Nobody can play Defender or Galaxian for long without being affected by those sounds – sickening rumbles and throbs, fuzzy explosions and maddening tunes – and when Gort and Gorgar began to talk the whole interactive games phenomenon took on a menacing aspect. Do they know you’ve just spent all your mother’s money? Do they care that your fantasies are saturated with deep blue space wars and glowing violet electronic insects? All the electro boogie records that flew in the Planet Rock slipstream used a variant on imagery drawn from computer games, video, cartoons, sci-fi and hip-hop language. Just as The Cuff Links defined relationships through nuclear war images in their song Guided Missiles (recorded in the A‑Bomb conscious Fifties), so, on Nunk in 1982, Warp 9 sang: “Girl, you’re looking good on my video…”
Space breaking releases included Planet Patrol’s Play At Your Own Risk, Tyrone Brunson’s The Smurf, The Fearless Four’s Rockin’ It (with its spooky “they’re here” intro taken from Poltergeist), Hip Hop Be Bop (Don’t Stop) by Man Parrish, George Clinton’s Computer Games album, Scorpio by Flash and the Furious Five and The Jonzun Crew’s Pack Jam.
Planet Patrol are a vocal quintet from Boston (a breeding station for asteroid funkers) originally called The Energetics, who applied their skills to a classic Baker/Robie rhythm. The record mixed acoustic piano with synthesisers and dub delay effects – tagged onto the end of the instrumental is a brilliant acapella section which speeds and slows the hip-hop version of applause (a sort of macho dog bark).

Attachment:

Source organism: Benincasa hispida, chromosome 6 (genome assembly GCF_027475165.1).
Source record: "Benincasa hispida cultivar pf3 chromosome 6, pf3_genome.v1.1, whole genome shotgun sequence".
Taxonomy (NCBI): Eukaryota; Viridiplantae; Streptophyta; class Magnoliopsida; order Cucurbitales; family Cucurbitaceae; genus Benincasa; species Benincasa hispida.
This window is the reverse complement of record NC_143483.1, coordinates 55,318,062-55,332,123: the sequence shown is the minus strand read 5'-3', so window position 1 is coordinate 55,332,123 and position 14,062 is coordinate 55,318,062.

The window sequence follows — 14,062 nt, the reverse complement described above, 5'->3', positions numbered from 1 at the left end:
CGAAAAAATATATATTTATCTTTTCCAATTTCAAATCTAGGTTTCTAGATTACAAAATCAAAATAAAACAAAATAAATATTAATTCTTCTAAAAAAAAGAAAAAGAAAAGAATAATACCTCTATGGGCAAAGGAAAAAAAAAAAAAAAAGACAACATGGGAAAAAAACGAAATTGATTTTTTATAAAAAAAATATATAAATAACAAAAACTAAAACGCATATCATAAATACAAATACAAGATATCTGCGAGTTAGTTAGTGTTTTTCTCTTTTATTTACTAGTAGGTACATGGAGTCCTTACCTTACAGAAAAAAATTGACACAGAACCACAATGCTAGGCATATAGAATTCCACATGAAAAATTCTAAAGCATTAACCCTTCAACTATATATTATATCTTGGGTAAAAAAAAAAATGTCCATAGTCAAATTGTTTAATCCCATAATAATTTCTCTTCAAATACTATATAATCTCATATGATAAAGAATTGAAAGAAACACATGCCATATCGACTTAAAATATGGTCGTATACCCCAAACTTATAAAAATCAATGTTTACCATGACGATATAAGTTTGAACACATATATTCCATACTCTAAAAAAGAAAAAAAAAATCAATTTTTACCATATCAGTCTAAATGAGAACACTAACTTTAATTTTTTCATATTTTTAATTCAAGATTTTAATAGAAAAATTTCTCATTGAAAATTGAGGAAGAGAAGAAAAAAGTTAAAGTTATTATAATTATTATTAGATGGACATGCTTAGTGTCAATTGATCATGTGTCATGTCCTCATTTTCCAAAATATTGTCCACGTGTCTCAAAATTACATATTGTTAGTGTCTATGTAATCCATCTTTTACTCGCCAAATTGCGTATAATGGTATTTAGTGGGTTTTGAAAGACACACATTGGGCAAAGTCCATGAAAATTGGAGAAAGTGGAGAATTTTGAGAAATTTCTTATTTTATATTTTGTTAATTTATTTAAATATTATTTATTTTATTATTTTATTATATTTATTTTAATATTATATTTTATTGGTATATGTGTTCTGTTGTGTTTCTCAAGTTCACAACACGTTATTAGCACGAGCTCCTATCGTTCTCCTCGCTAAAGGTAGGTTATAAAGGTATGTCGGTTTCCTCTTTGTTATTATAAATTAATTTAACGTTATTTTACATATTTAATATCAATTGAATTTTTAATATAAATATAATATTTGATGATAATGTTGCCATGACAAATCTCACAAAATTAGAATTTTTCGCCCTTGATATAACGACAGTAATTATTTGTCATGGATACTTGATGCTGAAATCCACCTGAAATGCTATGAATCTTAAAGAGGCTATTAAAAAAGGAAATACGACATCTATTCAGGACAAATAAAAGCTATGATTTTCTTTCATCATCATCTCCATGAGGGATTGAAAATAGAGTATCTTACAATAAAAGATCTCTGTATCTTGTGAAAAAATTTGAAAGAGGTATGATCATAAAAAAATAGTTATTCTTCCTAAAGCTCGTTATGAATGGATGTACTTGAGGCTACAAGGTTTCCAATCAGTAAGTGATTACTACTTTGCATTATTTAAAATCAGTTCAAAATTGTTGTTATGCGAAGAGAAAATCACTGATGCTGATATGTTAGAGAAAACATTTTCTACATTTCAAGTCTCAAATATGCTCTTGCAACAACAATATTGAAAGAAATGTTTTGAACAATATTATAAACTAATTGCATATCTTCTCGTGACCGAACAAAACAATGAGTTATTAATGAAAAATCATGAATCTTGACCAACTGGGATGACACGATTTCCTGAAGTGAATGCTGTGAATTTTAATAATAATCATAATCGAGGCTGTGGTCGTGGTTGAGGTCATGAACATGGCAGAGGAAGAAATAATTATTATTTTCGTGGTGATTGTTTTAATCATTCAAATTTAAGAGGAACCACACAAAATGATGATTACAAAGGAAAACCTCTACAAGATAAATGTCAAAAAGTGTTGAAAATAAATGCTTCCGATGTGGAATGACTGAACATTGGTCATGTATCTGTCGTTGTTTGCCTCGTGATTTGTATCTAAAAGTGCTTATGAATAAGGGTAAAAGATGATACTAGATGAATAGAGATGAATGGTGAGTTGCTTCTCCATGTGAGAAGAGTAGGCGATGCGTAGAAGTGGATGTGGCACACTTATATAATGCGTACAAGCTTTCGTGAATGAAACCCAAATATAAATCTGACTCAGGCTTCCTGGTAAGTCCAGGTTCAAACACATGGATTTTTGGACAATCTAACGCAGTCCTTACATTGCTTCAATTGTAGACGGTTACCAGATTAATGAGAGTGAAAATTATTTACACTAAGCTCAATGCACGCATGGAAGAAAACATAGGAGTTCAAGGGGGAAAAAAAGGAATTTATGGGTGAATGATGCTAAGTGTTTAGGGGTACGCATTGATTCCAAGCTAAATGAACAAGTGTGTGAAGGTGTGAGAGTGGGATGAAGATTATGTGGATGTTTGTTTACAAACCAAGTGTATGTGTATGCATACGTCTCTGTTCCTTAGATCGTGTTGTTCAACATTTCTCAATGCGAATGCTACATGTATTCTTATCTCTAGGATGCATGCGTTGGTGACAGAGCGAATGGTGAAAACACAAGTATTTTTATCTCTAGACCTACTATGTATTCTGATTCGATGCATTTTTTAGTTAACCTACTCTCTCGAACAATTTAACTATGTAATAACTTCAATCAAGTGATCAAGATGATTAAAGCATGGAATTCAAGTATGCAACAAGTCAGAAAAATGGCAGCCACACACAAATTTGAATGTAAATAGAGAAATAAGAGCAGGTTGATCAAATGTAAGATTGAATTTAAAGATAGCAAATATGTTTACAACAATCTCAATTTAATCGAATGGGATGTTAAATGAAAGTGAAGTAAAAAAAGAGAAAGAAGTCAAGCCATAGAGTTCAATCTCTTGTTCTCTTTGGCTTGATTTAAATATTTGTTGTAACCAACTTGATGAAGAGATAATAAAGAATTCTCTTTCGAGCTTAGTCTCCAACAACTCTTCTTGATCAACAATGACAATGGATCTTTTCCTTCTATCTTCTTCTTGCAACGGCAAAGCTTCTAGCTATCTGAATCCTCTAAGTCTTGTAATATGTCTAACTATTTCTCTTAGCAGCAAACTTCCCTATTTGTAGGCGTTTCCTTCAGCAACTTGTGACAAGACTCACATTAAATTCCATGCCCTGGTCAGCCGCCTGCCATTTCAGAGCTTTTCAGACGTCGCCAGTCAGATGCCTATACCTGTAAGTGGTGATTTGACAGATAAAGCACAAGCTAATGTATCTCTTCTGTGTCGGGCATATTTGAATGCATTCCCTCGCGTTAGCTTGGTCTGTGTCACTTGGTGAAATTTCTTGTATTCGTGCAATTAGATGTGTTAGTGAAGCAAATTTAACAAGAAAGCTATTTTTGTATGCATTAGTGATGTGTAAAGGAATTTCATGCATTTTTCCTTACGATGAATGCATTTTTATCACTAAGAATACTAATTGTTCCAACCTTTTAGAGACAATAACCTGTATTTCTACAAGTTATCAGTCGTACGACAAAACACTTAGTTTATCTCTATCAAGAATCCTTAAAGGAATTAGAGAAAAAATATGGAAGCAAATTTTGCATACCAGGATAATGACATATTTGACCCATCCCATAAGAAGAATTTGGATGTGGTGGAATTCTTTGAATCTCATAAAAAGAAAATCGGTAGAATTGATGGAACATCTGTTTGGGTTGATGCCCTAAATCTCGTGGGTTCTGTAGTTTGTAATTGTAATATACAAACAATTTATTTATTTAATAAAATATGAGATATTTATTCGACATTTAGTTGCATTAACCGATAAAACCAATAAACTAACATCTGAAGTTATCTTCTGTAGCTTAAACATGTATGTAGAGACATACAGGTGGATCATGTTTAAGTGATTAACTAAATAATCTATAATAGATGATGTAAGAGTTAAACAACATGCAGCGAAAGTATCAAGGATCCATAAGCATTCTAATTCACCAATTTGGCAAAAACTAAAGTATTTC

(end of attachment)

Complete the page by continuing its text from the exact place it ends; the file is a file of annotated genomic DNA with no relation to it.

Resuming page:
The dog bark turned up again on Man Parrish’s record – produced by Parrish (a white Brooklyn-born synth-freak whose previous experience included porno soundtrack writing) and Raul A. Rodriguez, a disco jock currently producing The Two Sisters on B‑Boys Beware and High Noon.
The Smurf by Washington DC-born bass player Tyrone Brunson was pure dance craze instrumental. Smurfing was a New York dance inspired by one of the Saturday morning TV cartoon shows, a fertile source of imagery for graffiti artists and catchphrases for rappers. Smurfs, like all great historical figures, have a complex background. Originally based on characters from Spiro, a French comic of the Sixties, they became an international promo tool, a Dutch hit record (thanks to the genius of Father Abraham) and a series of dance discs. The latter included Letzmeurph Acrossdasurf by The Micronawts (actually a Village Voice critic, Barry Michael Cooper, with a dub mix by Bambaataa) on Aaron Fuchs‘ Tuff City label; Salsa Smurf by Special Request (a Tommy Boy collaboration between two contributors to NYC radio station 92KTU – Carlos DeJesus and Jose ‘Animal’ Daiaz, who also mixed Rhetta Hughes electro hi-energy Angel Man) and Smerphies Dance on Tellstar by Spyder D, a young man named Duane Hughes who, to my knowledge, is the only hip-hopper to carry a business card.